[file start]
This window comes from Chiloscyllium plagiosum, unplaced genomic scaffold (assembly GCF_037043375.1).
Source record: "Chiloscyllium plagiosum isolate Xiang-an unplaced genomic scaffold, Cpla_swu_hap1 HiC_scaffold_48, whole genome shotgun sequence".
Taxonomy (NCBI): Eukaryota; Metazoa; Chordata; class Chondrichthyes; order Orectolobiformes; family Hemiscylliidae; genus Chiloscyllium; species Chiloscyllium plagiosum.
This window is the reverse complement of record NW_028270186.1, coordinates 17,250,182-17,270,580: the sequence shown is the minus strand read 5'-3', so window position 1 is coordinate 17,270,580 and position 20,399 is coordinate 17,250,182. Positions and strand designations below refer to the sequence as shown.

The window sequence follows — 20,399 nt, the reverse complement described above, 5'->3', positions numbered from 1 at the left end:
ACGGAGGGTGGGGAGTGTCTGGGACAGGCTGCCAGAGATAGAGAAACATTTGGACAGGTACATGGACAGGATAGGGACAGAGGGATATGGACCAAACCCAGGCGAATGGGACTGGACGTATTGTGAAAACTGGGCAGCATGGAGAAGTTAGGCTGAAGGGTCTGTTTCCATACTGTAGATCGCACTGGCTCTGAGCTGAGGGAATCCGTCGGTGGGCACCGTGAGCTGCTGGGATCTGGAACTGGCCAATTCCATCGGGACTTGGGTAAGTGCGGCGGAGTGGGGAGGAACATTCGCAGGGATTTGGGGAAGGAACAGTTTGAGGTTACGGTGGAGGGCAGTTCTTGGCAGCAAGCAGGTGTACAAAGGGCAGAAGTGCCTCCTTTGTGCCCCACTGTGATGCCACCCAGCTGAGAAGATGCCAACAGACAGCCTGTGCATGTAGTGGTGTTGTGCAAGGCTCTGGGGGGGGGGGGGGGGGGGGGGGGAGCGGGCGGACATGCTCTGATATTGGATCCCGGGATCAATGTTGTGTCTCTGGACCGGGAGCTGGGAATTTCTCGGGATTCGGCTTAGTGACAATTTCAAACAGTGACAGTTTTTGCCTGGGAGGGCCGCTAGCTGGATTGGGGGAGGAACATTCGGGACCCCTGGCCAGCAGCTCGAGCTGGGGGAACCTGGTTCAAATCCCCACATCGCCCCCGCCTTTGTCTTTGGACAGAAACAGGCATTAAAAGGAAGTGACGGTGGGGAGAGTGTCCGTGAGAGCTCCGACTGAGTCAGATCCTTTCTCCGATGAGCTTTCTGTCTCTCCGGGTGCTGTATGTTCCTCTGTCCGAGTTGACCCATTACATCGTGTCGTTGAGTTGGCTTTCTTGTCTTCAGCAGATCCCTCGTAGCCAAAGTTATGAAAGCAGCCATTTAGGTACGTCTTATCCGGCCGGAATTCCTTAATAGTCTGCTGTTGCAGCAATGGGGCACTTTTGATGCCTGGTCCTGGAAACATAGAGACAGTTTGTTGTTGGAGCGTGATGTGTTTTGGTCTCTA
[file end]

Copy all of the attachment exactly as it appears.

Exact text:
This window comes from Chiloscyllium plagiosum, unplaced genomic scaffold (assembly GCF_037043375.1).
Source record: "Chiloscyllium plagiosum isolate Xiang-an unplaced genomic scaffold, Cpla_swu_hap1 HiC_scaffold_48, whole genome shotgun sequence".
Taxonomy (NCBI): Eukaryota; Metazoa; Chordata; class Chondrichthyes; order Orectolobiformes; family Hemiscylliidae; genus Chiloscyllium; species Chiloscyllium plagiosum.
This window is the reverse complement of record NW_028270186.1, coordinates 17,250,182-17,270,580: the sequence shown is the minus strand read 5'-3', so window position 1 is coordinate 17,270,580 and position 20,399 is coordinate 17,250,182. Positions and strand designations below refer to the sequence as shown.

The window sequence follows — 20,399 nt, the reverse complement described above, 5'->3', positions numbered from 1 at the left end:
ACGGAGGGTGGGGAGTGTCTGGGACAGGCTGCCAGAGATAGAGAAACATTTGGACAGGTACATGGACAGGATAGGGACAGAGGGATATGGACCAAACCCAGGCGAATGGGACTGGACGTATTGTGAAAACTGGGCAGCATGGAGAAGTTAGGCTGAAGGGTCTGTTTCCATACTGTAGATCGCACTGGCTCTGAGCTGAGGGAATCCGTCGGTGGGCACCGTGAGCTGCTGGGATCTGGAACTGGCCAATTCCATCGGGACTTGGGTAAGTGCGGCGGAGTGGGGAGGAACATTCGCAGGGATTTGGGGAAGGAACAGTTTGAGGTTACGGTGGAGGGCAGTTCTTGGCAGCAAGCAGGTGTACAAAGGGCAGAAGTGCCTCCTTTGTGCCCCACTGTGATGCCACCCAGCTGAGAAGATGCCAACAGACAGCCTGTGCATGTAGTGGTGTTGTGCAAGGCTCTGGGGGGGGGGGGGGGGGGGGGGGGAGCGGGCGGACATGCTCTGATATTGGATCCCGGGATCAATGTTGTGTCTCTGGACCGGGAGCTGGGAATTTCTCGGGATTCGGCTTAGTGACAATTTCAAACAGTGACAGTTTTTGCCTGGGAGGGCCGCTAGCTGGATTGGGGGAGGAACATTCGGGACCCCTGGCCAGCAGCTCGAGCTGGGGGAACCTGGTTCAAATCCCCACATCGCCCCCGCCTTTGTCTTTGGACAGAAACAGGCATTAAAAGGAAGTGACGGTGGGGAGAGTGTCCGTGAGAGCTCCGACTGAGTCAGATCCTTTCTCCGATGAGCTTTCTGTCTCTCCGGGTGCTGTATGTTCCTCTGTCCGAGTTGACCCATTACATCGTGTCGTTGAGTTGGCTTTCTTGTCTTCAGCAGATCCCTCGTAGCCAAAGTTATGAAAGCAGCCATTTAGGTACGTCTTATCCGGCCGGAATTCCTTAATAGTCTGCTGTTGCAGCAATGGGGCACTTTTGATGCCTGGTCCTGGAAACATAGAGACAGTTTGTTGTTGGAGCGTGATGTGTTTTGGTCTCTA